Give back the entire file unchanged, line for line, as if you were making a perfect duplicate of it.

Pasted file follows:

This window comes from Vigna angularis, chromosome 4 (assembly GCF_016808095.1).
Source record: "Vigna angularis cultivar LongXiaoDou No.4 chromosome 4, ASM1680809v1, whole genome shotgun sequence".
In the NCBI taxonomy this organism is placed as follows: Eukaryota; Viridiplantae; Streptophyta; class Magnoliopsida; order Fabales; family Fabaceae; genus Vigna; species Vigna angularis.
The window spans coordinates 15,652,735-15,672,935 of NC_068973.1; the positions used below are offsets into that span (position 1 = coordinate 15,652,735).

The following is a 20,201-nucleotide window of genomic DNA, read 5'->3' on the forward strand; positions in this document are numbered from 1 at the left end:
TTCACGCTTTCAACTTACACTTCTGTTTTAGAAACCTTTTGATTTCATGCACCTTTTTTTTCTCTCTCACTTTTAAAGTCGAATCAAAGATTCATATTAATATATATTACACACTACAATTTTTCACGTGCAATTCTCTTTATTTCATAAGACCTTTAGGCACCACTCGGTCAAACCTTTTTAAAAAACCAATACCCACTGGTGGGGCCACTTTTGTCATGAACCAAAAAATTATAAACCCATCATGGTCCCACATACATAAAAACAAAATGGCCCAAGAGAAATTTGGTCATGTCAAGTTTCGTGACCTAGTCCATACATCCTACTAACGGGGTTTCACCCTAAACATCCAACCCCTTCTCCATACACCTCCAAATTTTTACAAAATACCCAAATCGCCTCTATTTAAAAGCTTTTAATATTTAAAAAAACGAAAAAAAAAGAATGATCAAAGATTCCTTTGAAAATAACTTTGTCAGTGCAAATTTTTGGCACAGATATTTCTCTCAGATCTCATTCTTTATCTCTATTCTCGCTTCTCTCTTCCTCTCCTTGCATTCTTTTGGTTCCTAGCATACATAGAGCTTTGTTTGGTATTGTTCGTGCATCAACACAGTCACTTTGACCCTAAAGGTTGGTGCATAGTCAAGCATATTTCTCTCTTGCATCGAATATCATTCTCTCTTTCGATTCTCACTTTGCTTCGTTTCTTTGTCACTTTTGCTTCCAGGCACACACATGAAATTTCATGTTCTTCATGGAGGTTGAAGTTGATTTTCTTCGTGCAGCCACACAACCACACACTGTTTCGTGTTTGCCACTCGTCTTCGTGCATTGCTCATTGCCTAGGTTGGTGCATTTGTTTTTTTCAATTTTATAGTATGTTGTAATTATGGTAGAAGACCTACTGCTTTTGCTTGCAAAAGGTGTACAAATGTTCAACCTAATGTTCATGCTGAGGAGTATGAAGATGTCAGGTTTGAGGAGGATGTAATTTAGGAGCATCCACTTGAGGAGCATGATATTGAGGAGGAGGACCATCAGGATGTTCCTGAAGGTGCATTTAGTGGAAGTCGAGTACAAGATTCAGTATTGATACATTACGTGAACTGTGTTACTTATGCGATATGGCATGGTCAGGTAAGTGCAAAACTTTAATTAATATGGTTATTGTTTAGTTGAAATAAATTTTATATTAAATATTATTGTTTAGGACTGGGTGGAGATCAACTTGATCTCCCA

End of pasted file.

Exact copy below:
This window comes from Vigna angularis, chromosome 4 (assembly GCF_016808095.1).
Source record: "Vigna angularis cultivar LongXiaoDou No.4 chromosome 4, ASM1680809v1, whole genome shotgun sequence".
In the NCBI taxonomy this organism is placed as follows: Eukaryota; Viridiplantae; Streptophyta; class Magnoliopsida; order Fabales; family Fabaceae; genus Vigna; species Vigna angularis.
The window spans coordinates 15,652,735-15,672,935 of NC_068973.1; the positions used below are offsets into that span (position 1 = coordinate 15,652,735).

The following is a 20,201-nucleotide window of genomic DNA, read 5'->3' on the forward strand; positions in this document are numbered from 1 at the left end:
TTCACGCTTTCAACTTACACTTCTGTTTTAGAAACCTTTTGATTTCATGCACCTTTTTTTTCTCTCTCACTTTTAAAGTCGAATCAAAGATTCATATTAATATATATTACACACTACAATTTTTCACGTGCAATTCTCTTTATTTCATAAGACCTTTAGGCACCACTCGGTCAAACCTTTTTAAAAAACCAATACCCACTGGTGGGGCCACTTTTGTCATGAACCAAAAAATTATAAACCCATCATGGTCCCACATACATAAAAACAAAATGGCCCAAGAGAAATTTGGTCATGTCAAGTTTCGTGACCTAGTCCATACATCCTACTAACGGGGTTTCACCCTAAACATCCAACCCCTTCTCCATACACCTCCAAATTTTTACAAAATACCCAAATCGCCTCTATTTAAAAGCTTTTAATATTTAAAAAAACGAAAAAAAAAGAATGATCAAAGATTCCTTTGAAAATAACTTTGTCAGTGCAAATTTTTGGCACAGATATTTCTCTCAGATCTCATTCTTTATCTCTATTCTCGCTTCTCTCTTCCTCTCCTTGCATTCTTTTGGTTCCTAGCATACATAGAGCTTTGTTTGGTATTGTTCGTGCATCAACACAGTCACTTTGACCCTAAAGGTTGGTGCATAGTCAAGCATATTTCTCTCTTGCATCGAATATCATTCTCTCTTTCGATTCTCACTTTGCTTCGTTTCTTTGTCACTTTTGCTTCCAGGCACACACATGAAATTTCATGTTCTTCATGGAGGTTGAAGTTGATTTTCTTCGTGCAGCCACACAACCACACACTGTTTCGTGTTTGCCACTCGTCTTCGTGCATTGCTCATTGCCTAGGTTGGTGCATTTGTTTTTTTCAATTTTATAGTATGTTGTAATTATGGTAGAAGACCTACTGCTTTTGCTTGCAAAAGGTGTACAAATGTTCAACCTAATGTTCATGCTGAGGAGTATGAAGATGTCAGGTTTGAGGAGGATGTAATTTAGGAGCATCCACTTGAGGAGCATGATATTGAGGAGGAGGACCATCAGGATGTTCCTGAAGGTGCATTTAGTGGAAGTCGAGTACAAGATTCAGTATTGATACATTACGTGAACTGTGTTACTTATGCGATATGGCATGGTCAGGTAAGTGCAAAACTTTAATTAATATGGTTATTGTTTAGTTGAAATAAATTTTATATTAAATATTATTGTTTAGGACTGGGTGGAGATCAACTTGATCTCCCA